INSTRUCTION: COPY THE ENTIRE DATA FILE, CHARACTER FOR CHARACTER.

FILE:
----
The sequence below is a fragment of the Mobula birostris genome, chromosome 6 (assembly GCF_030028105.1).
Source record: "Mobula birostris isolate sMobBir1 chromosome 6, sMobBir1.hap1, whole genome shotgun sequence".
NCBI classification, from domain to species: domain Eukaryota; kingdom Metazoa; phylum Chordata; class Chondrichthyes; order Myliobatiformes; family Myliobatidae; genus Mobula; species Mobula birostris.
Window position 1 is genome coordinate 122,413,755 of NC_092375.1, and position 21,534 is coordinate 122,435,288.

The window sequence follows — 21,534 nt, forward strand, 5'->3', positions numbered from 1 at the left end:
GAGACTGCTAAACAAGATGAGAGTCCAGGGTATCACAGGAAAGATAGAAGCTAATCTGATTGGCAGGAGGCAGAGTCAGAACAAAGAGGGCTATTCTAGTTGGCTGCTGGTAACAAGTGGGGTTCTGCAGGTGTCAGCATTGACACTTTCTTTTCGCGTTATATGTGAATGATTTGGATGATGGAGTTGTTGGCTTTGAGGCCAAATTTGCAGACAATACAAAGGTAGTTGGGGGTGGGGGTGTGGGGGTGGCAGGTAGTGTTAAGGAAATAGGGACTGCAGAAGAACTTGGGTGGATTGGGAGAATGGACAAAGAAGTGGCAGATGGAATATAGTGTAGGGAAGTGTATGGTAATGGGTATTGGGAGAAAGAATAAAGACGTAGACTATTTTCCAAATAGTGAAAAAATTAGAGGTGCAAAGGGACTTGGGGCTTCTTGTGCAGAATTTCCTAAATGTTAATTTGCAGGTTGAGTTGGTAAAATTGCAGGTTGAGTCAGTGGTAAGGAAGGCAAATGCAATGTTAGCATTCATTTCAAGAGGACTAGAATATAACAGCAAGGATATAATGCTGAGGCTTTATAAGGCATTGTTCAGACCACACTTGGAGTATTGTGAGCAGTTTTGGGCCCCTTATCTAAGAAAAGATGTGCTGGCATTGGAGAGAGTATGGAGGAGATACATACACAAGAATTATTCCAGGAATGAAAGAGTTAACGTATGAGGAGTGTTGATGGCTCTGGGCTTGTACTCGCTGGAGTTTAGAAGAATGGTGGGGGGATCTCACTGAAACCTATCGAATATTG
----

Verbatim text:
The sequence below is a fragment of the Mobula birostris genome, chromosome 6 (assembly GCF_030028105.1).
Source record: "Mobula birostris isolate sMobBir1 chromosome 6, sMobBir1.hap1, whole genome shotgun sequence".
NCBI classification, from domain to species: domain Eukaryota; kingdom Metazoa; phylum Chordata; class Chondrichthyes; order Myliobatiformes; family Myliobatidae; genus Mobula; species Mobula birostris.
Window position 1 is genome coordinate 122,413,755 of NC_092375.1, and position 21,534 is coordinate 122,435,288.

The window sequence follows — 21,534 nt, forward strand, 5'->3', positions numbered from 1 at the left end:
GAGACTGCTAAACAAGATGAGAGTCCAGGGTATCACAGGAAAGATAGAAGCTAATCTGATTGGCAGGAGGCAGAGTCAGAACAAAGAGGGCTATTCTAGTTGGCTGCTGGTAACAAGTGGGGTTCTGCAGGTGTCAGCATTGACACTTTCTTTTCGCGTTATATGTGAATGATTTGGATGATGGAGTTGTTGGCTTTGAGGCCAAATTTGCAGACAATACAAAGGTAGTTGGGGGTGGGGGTGTGGGGGTGGCAGGTAGTGTTAAGGAAATAGGGACTGCAGAAGAACTTGGGTGGATTGGGAGAATGGACAAAGAAGTGGCAGATGGAATATAGTGTAGGGAAGTGTATGGTAATGGGTATTGGGAGAAAGAATAAAGACGTAGACTATTTTCCAAATAGTGAAAAAATTAGAGGTGCAAAGGGACTTGGGGCTTCTTGTGCAGAATTTCCTAAATGTTAATTTGCAGGTTGAGTTGGTAAAATTGCAGGTTGAGTCAGTGGTAAGGAAGGCAAATGCAATGTTAGCATTCATTTCAAGAGGACTAGAATATAACAGCAAGGATATAATGCTGAGGCTTTATAAGGCATTGTTCAGACCACACTTGGAGTATTGTGAGCAGTTTTGGGCCCCTTATCTAAGAAAAGATGTGCTGGCATTGGAGAGAGTATGGAGGAGATACATACACAAGAATTATTCCAGGAATGAAAGAGTTAACGTATGAGGAGTGTTGATGGCTCTGGGCTTGTACTCGCTGGAGTTTAGAAGAATGGTGGGGGGATCTCACTGAAACCTATCGAATATTG